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Sunday, 26 July 2009


I'll put the following news article in full, just because ninemsn doesn't keep its articles forever. The website address is available down the bottom. China is a very important trading partner with Australia, perhaps our most important. Most of our minerals get exported to China. Our prime minister is fluent in Mandarin.This is the latest news on the Melbourne International Film Festival:
Chinese hackers have sabotaged the website of Australia's biggest film festival over plans to screen a documentary about a Uighur activist China accuses of stirring unrest.
There has been a shift from about the nineties onwards where leaders are not recognising, or meeting, the Dalai Lama, at China's behest, and where the occupation of Tibet has been swept under the carpet. Of course, it is a popular cause, so various celebrities keep it in the news, but in South Africa recently, Nelson Mandela and Archbishop Desmond Tutu refused to attend a soccer celebration, also celebrating peace, as the Dalai Lama had been refused a visa by South African authorities. Certain elements think that Desmond Tutu is not a man for peace either. I strongly disagree with this, but opaqueness is the name of the game, baby. The public may be willing to do the right thing, but our governments sure ain't.

The proliferation of the Net means that we can get more information than ever before, but we can also get more false information than before, and it can look very professional and it can pervade all levels of news. Of course this has always been the case, but I don't think that the spreading of propaganda and the sabotage of sites which put up differing views has ever been so easy or prolific.

One of the downsides, and there are many, to making sure that all production is done offshore means that you are, to a degree, held to the offshore country's politics and policies. Small presses, such as university presses in Australia, now print offshore. I remember a while ago that a book that was being printed about Queensland was refused printing in China due to it detailing a time when China and Tibet shared a border. The university chose to publish the book in Thailand.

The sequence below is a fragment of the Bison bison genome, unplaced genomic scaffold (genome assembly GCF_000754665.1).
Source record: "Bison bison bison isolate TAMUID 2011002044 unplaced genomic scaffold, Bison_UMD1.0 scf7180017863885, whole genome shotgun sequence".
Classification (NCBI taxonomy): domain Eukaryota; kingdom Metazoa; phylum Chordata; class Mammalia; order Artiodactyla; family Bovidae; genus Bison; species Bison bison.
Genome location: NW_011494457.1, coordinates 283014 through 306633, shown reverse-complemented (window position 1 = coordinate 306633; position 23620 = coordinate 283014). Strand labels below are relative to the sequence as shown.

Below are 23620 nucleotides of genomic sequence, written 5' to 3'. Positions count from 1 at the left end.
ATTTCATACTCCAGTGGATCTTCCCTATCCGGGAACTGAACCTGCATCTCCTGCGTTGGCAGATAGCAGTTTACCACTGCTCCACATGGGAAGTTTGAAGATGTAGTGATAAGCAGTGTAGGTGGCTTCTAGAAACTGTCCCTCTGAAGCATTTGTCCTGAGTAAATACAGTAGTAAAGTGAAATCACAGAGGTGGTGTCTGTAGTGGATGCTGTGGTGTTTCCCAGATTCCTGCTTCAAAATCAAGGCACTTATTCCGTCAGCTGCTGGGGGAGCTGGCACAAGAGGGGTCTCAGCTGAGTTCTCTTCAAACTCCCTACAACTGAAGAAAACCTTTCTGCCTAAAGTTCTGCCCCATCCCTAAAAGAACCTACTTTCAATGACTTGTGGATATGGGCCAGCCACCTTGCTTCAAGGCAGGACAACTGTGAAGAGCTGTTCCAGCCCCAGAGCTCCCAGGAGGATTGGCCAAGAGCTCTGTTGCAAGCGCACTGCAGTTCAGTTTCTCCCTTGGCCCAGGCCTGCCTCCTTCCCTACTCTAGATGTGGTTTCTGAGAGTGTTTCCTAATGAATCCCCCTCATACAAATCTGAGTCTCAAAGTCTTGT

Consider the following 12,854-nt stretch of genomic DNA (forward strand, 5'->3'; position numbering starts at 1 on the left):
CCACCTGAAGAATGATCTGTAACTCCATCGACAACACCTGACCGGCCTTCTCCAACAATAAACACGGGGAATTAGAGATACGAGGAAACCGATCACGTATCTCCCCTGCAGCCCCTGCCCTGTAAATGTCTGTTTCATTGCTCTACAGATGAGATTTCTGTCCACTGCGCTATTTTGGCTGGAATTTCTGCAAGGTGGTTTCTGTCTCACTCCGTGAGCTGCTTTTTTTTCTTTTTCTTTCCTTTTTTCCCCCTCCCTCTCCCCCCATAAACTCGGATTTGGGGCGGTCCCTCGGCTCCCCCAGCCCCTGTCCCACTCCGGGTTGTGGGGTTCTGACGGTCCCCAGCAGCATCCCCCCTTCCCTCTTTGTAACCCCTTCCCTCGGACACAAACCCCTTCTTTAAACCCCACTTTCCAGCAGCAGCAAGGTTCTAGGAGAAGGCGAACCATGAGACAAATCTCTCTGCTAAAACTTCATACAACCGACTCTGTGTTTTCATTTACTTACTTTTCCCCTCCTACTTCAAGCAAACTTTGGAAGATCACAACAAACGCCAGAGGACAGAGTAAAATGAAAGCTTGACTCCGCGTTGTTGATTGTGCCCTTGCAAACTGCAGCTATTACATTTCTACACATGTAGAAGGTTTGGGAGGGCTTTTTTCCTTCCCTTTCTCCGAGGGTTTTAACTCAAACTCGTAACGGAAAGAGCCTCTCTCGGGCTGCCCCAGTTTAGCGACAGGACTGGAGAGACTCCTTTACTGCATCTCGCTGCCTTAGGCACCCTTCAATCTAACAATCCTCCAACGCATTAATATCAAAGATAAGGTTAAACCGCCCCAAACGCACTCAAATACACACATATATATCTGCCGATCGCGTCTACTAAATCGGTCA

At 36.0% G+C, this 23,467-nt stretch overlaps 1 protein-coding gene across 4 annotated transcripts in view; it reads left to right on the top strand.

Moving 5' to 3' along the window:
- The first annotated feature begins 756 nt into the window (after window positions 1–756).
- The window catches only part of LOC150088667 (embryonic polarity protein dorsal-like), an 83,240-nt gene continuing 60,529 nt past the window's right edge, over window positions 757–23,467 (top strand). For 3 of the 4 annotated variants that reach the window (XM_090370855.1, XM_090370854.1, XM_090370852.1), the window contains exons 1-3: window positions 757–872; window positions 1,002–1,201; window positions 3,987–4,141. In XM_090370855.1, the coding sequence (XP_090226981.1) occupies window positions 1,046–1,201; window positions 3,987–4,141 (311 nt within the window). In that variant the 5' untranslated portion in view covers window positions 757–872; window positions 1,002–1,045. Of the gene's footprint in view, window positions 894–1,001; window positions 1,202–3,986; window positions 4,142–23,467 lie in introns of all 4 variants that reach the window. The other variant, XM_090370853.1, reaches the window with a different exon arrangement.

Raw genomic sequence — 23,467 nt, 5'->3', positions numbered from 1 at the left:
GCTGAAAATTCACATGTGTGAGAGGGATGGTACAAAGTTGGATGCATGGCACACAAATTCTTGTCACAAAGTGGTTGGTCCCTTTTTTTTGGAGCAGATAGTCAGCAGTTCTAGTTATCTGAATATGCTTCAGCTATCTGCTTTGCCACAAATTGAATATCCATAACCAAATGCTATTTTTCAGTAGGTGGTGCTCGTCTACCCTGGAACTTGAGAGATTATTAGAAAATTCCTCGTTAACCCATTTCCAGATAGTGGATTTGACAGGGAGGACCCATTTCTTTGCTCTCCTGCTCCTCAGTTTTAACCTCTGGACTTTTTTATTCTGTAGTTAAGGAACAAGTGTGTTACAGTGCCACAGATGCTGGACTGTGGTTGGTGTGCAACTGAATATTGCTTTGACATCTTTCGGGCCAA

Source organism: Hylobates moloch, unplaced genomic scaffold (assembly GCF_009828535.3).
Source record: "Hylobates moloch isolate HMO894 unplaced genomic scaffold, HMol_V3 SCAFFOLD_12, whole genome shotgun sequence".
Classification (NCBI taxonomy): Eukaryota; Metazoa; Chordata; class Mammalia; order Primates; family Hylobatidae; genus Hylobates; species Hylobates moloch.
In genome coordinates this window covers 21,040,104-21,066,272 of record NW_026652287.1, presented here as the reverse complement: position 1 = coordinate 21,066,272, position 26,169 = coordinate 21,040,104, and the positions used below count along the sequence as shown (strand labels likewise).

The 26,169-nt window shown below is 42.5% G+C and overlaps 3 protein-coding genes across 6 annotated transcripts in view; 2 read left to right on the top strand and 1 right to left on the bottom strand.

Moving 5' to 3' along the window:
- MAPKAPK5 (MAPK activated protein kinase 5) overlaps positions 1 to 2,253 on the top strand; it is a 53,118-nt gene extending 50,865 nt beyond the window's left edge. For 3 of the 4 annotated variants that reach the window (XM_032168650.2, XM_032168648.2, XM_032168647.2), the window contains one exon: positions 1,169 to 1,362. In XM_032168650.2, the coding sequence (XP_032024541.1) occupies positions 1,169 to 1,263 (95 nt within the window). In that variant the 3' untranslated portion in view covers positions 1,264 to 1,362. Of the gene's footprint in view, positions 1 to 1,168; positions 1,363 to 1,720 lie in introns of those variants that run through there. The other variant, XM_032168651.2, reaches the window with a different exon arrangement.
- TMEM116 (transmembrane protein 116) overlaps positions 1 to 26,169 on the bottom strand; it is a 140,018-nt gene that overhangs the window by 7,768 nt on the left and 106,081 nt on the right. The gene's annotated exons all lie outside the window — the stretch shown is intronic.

On paper, Western companies can choose to take their work elsewhere if they can not get it printed in China. In the case of UNSW this meant engaging the services of a printer in Thailand. However, not all Western companies can afford to do this. Especially not if they have a standing contract with a Chinese printer and cannot go elsewhere due to time or financial constraints, or if they are part of a joint venture and have a stake in said printer.
The Dalai Lama, after all, in Chinese eyes is a dangerous criminal, or that is what the propaganda will tell you. Tibet has always been Chinese.

The Uighur Chinese are discriminated against. There is, as in Tibet, an active policy to replace them with the majority Han Chinese. There was a motto from 2000, "Go west young Han," meaning, such as in so many other trouble spots in the world, go forth and ethnically cleanse, by your very presence if not by your actions.

Of course, the rabid Islamphobia in the west means that China can also jump on this bandwagon and use it as a justification for its actions, in addition to knowing that many nations in the world depend upon it for trade.

I feel sorry for the organiser of this year's festival. Ken Loach has withdrawn his film due to concern about the Israeli embassy's involvement. Some Chinese directors, as detailed in the article below, have withdrawn their films due to the inclusion of a documentary on exiled Uighur leader, Rebiya Kadeer. Also a Channel 4 interview with her.

I remember my Chinese students in New Zealand telling me that the student protests at Tiananmen Square which resulted in the deaths of protesters (estimates, 600-800) were some students who got some bad ideas and did something wrong. Such obfuscation exists in our own countries too, of course. On the Esplanade in Fremantle is a statue commemorating the Battle of Pinjarra. The Aboriginal people of the area call it the Massacre of Pinjarra, which seems more apt, and it was not a unique event. Yet, many Australians know nothing about it.